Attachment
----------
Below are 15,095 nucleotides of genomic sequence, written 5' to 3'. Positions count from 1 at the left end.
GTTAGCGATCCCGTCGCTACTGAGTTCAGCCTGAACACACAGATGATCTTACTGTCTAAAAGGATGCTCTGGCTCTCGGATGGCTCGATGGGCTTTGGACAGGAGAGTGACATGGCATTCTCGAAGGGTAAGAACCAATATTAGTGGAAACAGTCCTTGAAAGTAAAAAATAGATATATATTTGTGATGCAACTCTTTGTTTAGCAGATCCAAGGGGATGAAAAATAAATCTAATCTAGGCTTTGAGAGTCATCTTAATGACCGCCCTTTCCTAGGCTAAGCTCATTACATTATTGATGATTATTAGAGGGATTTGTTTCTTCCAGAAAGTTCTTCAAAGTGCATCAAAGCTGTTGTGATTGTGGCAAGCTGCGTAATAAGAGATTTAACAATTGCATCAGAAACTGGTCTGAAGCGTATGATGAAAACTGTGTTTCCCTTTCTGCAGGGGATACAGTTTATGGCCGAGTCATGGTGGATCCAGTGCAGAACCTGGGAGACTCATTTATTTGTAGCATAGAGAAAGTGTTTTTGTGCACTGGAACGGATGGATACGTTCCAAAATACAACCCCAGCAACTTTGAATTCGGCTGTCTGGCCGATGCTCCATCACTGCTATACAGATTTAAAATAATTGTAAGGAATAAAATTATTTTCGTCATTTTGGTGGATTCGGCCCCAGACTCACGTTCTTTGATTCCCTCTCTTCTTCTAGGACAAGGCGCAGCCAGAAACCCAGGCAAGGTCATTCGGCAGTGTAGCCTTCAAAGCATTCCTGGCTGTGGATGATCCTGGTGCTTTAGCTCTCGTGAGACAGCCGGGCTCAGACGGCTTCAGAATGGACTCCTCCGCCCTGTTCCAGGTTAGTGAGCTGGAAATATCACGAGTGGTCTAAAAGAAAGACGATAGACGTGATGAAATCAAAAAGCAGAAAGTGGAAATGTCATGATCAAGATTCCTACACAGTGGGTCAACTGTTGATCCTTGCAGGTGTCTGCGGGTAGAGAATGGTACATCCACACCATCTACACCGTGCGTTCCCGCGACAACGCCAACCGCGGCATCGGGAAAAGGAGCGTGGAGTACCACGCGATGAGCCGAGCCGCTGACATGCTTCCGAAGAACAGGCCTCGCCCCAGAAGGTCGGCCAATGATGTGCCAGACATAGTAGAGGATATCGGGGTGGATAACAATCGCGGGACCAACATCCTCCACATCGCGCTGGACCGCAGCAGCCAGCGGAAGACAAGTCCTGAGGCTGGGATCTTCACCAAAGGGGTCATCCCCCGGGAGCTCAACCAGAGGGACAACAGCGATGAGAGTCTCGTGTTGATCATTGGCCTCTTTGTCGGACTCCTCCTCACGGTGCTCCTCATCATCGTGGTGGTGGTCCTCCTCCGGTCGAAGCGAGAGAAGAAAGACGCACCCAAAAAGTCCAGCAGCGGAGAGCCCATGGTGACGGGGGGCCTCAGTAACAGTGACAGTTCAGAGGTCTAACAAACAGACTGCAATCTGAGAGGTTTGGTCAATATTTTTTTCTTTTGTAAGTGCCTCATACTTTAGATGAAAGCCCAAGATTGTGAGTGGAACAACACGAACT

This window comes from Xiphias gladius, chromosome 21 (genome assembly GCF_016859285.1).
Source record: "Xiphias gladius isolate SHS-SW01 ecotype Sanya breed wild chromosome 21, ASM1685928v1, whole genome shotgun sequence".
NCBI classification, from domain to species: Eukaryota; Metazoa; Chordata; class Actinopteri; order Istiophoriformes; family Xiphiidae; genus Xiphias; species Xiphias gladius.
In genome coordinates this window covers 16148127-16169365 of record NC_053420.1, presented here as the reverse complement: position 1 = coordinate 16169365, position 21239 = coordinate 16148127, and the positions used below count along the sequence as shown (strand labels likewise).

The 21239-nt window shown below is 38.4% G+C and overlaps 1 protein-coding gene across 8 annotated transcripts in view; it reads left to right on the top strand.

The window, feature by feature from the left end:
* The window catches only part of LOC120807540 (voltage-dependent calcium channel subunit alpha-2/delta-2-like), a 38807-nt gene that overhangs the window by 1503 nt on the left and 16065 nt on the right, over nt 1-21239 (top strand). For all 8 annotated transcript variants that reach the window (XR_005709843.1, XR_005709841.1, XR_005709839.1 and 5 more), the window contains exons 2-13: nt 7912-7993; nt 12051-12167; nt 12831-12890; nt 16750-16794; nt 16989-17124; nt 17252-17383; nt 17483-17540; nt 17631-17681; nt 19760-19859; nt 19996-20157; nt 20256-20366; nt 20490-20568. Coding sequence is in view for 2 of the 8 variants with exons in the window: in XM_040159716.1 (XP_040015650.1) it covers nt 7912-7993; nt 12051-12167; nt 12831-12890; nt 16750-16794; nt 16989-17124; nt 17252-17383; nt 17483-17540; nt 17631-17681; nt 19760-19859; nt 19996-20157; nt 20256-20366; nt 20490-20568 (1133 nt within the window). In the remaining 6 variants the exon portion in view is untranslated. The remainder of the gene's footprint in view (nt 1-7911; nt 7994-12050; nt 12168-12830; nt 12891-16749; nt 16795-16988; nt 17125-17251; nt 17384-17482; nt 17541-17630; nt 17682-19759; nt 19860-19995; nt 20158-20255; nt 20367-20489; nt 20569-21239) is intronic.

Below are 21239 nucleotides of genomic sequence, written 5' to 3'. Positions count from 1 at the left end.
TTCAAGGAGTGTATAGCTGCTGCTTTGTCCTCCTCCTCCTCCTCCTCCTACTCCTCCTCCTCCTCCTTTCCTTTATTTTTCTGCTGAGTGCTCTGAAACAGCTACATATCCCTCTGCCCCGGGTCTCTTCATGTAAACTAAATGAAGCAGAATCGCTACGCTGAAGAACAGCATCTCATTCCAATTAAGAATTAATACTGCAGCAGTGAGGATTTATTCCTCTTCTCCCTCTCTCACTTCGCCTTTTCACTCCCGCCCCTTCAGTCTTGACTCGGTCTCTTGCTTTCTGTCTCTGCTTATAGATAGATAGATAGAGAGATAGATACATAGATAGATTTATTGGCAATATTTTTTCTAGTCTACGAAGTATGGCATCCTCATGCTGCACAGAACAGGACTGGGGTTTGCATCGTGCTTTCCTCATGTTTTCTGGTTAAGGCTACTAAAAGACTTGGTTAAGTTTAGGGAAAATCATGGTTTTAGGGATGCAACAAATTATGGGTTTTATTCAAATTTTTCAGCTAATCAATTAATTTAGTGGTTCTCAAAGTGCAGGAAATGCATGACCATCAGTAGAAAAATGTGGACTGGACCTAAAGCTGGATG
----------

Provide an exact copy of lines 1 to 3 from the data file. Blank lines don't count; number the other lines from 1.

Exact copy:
Below are 15,095 nucleotides of genomic sequence, written 5' to 3'. Positions count from 1 at the left end.
GTTAGCGATCCCGTCGCTACTGAGTTCAGCCTGAACACACAGATGATCTTACTGTCTAAAAGGATGCTCTGGCTCTCGGATGGCTCGATGGGCTTTGGACAGGAGAGTGACATGGCATTCTCGAAGGGTAAGAACCAATATTAGTGGAAACAGTCCTTGAAAGTAAAAAATAGATATATATTTGTGATGCAACTCTTTGTTTAGCAGATCCAAGGGGATGAAAAATAAATCTAATCTAGGCTTTGAGAGTCATCTTAATGACCGCCCTTTCCTAGGCTAAGCTCATTACATTATTGATGATTATTAGAGGGATTTGTTTCTTCCAGAAAGTTCTTCAAAGTGCATCAAAGCTGTTGTGATTGTGGCAAGCTGCGTAATAAGAGATTTAACAATTGCATCAGAAACTGGTCTGAAGCGTATGATGAAAACTGTGTTTCCCTTTCTGCAGGGGATACAGTTTATGGCCGAGTCATGGTGGATCCAGTGCAGAACCTGGGAGACTCATTTATTTGTAGCATAGAGAAAGTGTTTTTGTGCACTGGAACGGATGGATACGTTCCAAAATACAACCCCAGCAACTTTGAATTCGGCTGTCTGGCCGATGCTCCATCACTGCTATACAGATTTAAAATAATTGTAAGGAATAAAATTATTTTCGTCATTTTGGTGGATTCGGCCCCAGACTCACGTTCTTTGATTCCCTCTCTTCTTCTAGGACAAGGCGCAGCCAGAAACCCAGGCAAGGTCATTCGGCAGTGTAGCCTTCAAAGCATTCCTGGCTGTGGATGATCCTGGTGCTTTAGCTCTCGTGAGACAGCCGGGCTCAGACGGCTTCAGAATGGACTCCTCCGCCCTGTTCCAGGTTAGTGAGCTGGAAATATCACGAGTGGTCTAAAAGAAAGACGATAGACGTGATGAAATCAAAAAGCAGAAAGTGGAAATGTCATGATCAAGATTCCTACACAGTGGGTCAACTGTTGATCCTTGCAGGTGTCTGCGGGTAGAGAATGGTACATCCACACCATCTACACCGTGCGTTCCCGCGACAACGCCAACCGCGGCATCGGGAAAAGGAGCGTGGAGTACCACGCGATGAGCCGAGCCGCTGACATGCTTCCGAAGAACAGGCCTCGCCCCAGAAGGTCGGCCAATGATGTGCCAGACATAGTAGAGGATATCGGGGTGGATAACAATCGCGGGACCAACATCCTCCACATCGCGCTGGACCGCAGCAGCCAGCGGAAGACAAGTCCTGAGGCTGGGATCTTCACCAAAGGGGTCATCCCCCGGGAGCTCAACCAGAGGGACAACAGCGATGAGAGTCTCGTGTTGATCATTGGCCTCTTTGTCGGACTCCTCCTCACGGTGCTCCTCATCATCGTGGTGGTGGTCCTCCTCCGGTCGAAGCGAGAGAAGAAAGACGCACCCAAAAAGTCCAGCAGCGGAGAGCCCATGGTGACGGGGGGCCTCAGTAACAGTGACAGTTCAGAGGTCTAACAAACAGACTGCAATCTGAGAGGTTTGGTCAATATTTTTTTCTTTTGTAAGTGCCTCATACTTTAGATGAAAGCCCAAGATTGTGAGTGGAACAACACGAACT

This window comes from Xiphias gladius, chromosome 21 (genome assembly GCF_016859285.1).